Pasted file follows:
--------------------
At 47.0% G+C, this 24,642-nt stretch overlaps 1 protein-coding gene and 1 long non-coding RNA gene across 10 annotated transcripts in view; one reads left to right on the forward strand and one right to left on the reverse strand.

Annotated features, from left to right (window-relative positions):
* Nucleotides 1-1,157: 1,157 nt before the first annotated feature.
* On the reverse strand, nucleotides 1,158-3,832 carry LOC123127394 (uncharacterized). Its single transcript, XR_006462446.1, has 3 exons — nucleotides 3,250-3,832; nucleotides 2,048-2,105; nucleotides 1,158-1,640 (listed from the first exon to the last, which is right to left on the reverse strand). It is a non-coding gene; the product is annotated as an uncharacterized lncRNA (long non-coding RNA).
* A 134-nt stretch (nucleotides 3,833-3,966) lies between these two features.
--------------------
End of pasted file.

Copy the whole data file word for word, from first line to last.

At 47.0% G+C, this 24,642-nt stretch overlaps 1 protein-coding gene and 1 long non-coding RNA gene across 10 annotated transcripts in view; one reads left to right on the forward strand and one right to left on the reverse strand.

Annotated features, from left to right (window-relative positions):
* Nucleotides 1-1,157: 1,157 nt before the first annotated feature.
* On the reverse strand, nucleotides 1,158-3,832 carry LOC123127394 (uncharacterized). Its single transcript, XR_006462446.1, has 3 exons — nucleotides 3,250-3,832; nucleotides 2,048-2,105; nucleotides 1,158-1,640 (listed from the first exon to the last, which is right to left on the reverse strand). It is a non-coding gene; the product is annotated as an uncharacterized lncRNA (long non-coding RNA).
* A 134-nt stretch (nucleotides 3,833-3,966) lies between these two features.